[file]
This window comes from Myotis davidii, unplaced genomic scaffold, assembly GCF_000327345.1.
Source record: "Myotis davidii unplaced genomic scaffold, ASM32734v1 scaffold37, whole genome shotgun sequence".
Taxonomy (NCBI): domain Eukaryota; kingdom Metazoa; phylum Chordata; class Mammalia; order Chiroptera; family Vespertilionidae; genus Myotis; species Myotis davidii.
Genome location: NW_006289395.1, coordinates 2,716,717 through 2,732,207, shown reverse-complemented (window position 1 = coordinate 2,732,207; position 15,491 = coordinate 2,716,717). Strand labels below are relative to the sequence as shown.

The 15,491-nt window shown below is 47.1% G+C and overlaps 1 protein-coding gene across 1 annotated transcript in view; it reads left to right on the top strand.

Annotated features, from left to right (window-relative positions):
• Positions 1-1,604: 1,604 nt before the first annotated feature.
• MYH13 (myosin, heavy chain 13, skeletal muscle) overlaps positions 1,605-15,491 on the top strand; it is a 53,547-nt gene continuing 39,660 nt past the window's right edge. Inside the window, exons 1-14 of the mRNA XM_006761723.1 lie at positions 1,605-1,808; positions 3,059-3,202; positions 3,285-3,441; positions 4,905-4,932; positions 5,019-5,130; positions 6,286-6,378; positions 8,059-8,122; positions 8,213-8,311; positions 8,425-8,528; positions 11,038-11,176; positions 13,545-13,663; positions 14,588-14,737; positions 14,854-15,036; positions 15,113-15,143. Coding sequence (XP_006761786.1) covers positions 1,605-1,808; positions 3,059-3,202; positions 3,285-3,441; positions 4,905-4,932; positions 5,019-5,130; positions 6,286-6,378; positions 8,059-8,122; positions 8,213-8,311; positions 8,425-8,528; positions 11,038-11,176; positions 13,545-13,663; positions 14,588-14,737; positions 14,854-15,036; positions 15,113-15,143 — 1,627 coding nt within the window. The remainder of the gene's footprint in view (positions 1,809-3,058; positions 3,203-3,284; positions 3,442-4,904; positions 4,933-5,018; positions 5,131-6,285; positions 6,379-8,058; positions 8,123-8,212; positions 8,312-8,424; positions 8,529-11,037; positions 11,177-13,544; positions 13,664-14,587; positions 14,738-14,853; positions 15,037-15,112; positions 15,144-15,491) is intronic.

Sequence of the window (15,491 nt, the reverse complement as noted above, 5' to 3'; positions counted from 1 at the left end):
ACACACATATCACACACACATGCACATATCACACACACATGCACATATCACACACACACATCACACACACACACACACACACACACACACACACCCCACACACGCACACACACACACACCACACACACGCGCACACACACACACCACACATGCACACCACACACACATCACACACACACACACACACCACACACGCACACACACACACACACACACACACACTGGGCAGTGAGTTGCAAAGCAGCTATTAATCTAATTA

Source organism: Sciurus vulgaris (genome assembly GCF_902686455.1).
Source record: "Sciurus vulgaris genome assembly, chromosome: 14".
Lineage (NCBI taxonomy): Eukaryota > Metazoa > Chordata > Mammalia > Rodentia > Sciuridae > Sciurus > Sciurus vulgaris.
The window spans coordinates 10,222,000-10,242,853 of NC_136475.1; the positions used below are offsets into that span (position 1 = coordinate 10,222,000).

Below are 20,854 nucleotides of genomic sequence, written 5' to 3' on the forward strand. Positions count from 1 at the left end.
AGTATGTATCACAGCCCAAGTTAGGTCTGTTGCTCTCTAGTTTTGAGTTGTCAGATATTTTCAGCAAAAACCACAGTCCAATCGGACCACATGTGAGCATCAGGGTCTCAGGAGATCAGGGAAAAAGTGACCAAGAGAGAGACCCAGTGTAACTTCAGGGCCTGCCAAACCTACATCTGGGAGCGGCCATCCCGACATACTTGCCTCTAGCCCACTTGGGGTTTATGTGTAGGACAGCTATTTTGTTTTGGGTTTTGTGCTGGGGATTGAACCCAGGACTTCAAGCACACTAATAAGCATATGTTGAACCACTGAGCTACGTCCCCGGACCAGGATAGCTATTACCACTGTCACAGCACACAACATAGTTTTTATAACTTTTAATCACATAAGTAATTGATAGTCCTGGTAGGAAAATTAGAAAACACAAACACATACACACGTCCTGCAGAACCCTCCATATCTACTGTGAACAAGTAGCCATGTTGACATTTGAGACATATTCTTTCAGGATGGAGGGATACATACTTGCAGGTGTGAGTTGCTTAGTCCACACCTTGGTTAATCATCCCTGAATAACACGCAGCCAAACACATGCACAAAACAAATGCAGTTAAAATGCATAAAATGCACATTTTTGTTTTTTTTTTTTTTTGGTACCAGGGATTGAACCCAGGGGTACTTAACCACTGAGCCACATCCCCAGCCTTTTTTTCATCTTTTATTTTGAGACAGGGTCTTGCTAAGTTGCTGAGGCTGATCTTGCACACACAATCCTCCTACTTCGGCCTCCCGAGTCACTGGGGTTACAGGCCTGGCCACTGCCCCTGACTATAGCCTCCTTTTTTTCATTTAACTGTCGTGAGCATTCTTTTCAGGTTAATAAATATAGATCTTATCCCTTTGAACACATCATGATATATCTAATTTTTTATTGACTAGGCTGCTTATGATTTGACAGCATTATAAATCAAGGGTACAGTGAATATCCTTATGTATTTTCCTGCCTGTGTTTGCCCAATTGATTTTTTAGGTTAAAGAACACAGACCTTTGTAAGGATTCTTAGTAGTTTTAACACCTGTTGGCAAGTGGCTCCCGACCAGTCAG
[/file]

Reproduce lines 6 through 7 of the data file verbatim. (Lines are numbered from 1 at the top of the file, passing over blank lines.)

Annotated features, from left to right (window-relative positions):
• Positions 1-1,604: 1,604 nt before the first annotated feature.